Common Core and Charter: A
Dangerous Concoction
Many charter schools are being delivered via online providers. Creating
uniformity in common standards is very attractive for the Consortia of States
who have accepted the NCLB waivers. The e-learning industry is surely to
benefit from this public-private venture .  Large online providers will get
millions in state dollars because they will not have to update 50 different
interfaces using 50 different curricula. Georgia Charter proponents have
received 85% of funding from out of state donors to push this lucrative and
corporatist agenda.  If the Georgia Charter Amendment passes, expect a
large influx of online providers and online common curriculum delivering the
Common Core Standards to charter schools. Charter Schools who accept
RTTT dollars have to implement “best practices” prescribed by the NCLB
waiver. These “best practices” are defined by the Consortia of States which
adopted the new standards and will be evaluated by the new national testing
as requested in America/Goals 2000 .

Computers in education and Schools-to-Work agenda followed with President
HW Bush.  This was called work force training instead of academies.
Implemented work forced training is central to implementing a planned
economy.  When elected school boards figure out that they really do not like
this form of education then this is when politicians will implement the
unelected power of Charter School Agencies, like the GA Charter
Commission,  who are appointed. Computers were also being used to
implement these curricula using the US Department of Education (USDOE) to
implement the ideas of accepting a planned economy.  Using the USDOE is
the only way to continue with the data mining on student profiles from grades
K-12. This also fulfills the America/Goals 2000 agenda in developing
“voluntary testing”.

Professor Eugene Boyce from UGA stated that the Soviet System of
education does not educate for jobs that do not exist. Children will be locked
into jobs that have been planned by the public-private sector instead of the
free market. In many respects, this stifles creativity and ingenuity in our young
people (Communist Manifesto defines a planned economy as the merger
between the private and public industry---a merger between government and
corporations ).  American Legislative Exchange Council (ALEC) has been
instrumental in writing legislation for K-12 education that sets up this
“partnership” to transform our economic and educational system, and that
includes Charter legislation. Many state legislators pay thousands of dollars
to be a part of this council in order to pass legislation. ALEC (formally
Rockefeller Foundation) has strong expertise in merging in government and
corporate policy.

Some education researchers state that much of the debate is not centered
around increasing student learning but to cloud the national debate that our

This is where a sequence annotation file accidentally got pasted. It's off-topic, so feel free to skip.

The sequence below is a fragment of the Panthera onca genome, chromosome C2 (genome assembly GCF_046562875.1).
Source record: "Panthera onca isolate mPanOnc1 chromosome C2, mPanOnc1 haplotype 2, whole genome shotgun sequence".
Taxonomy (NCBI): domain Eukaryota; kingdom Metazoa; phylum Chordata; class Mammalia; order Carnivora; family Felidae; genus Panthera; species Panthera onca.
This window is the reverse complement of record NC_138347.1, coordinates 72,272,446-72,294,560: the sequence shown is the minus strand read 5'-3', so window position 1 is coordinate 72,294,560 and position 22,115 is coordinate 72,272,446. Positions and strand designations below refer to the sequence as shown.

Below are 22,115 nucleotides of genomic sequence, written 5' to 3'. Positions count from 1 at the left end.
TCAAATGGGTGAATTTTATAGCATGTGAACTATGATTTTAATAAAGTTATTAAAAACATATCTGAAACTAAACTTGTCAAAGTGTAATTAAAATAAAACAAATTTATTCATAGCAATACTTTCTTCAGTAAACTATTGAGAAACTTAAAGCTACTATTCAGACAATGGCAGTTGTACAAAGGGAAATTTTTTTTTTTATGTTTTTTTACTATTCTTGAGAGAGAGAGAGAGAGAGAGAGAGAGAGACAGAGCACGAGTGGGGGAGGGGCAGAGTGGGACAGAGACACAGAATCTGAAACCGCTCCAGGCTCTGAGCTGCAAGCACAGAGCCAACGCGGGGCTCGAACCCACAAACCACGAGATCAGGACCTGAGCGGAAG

public schools are bad and should be changed into public-private education
ran by unelected boards. Decreasing education’s dependency on local
community resources and freeing it from the protection of the American form
of traditional government . Directing education toward an international view
point and discrediting the American way. The culmination of all the mentioned
laws and polices do nothing more than threaten our form of representative
government. The combination of nationally standardized curriculum and
public-private partnerships in school governance removes our republican
form of governing our schools.  This is dangerous and un-American.

i.   https://docs.google.com/open?id=0B1fhgLZERq4pdGdFQUYyMER4Wmc
ii.  https://docs.google.com/open?id=0B1fhgLZERq4pOVk5Q2QyNzRWcmM
iii. https://docs.google.com/open?id=0B1fhgLZERq4pcjFsMzRHZTJvaG8
iv.  https://docs.google.com/open?id=0B1fhgLZERq4pcjFsMzRHZTJvaG8
vi.  http://www.wjh.harvard.edu/~lds/pdfs/The%20double-edged%20sword%20of%20pedagogy.pdf
vii. http://www.dailykos.com/story/2012/07/18/1111502/-Common-Core-State-Standards-Are-Dangerous
viii. http://www.edweek.org/ew/articles/2012/05/30/33cost.h31.html?tkn=NPSFEMzpjtNuEvk2duzjXiRVZgjVbgtAXjKw&cmp=clp-
ix.  http://www.schoolbook.org/2012/08/03/common-core-standards-boon-to-e-learning-industry/
x.   http://chronicle.augusta.com/news/education/2012-08-31/out-state-donors-fuding-ga-charter-school-push?v=1346418739
xi.  http://www2.ed.gov/programs/racetothetop/phase1-applications/georgia.pdf
xii.  Tax_Exempt_Foundations_Hearings-Reece_Committee-1953_4-2086pgs-GOV.sml.pdf
Jeremy Spencer, Ed. S. has
been teaching biological sciences
for 13 years in Georgia.  He currently
the education policy adviser for his
elected state house representative.
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The opinions expressed in this article reflect those of the author, and do not necessarily represent those of EmpowerED Georgia.
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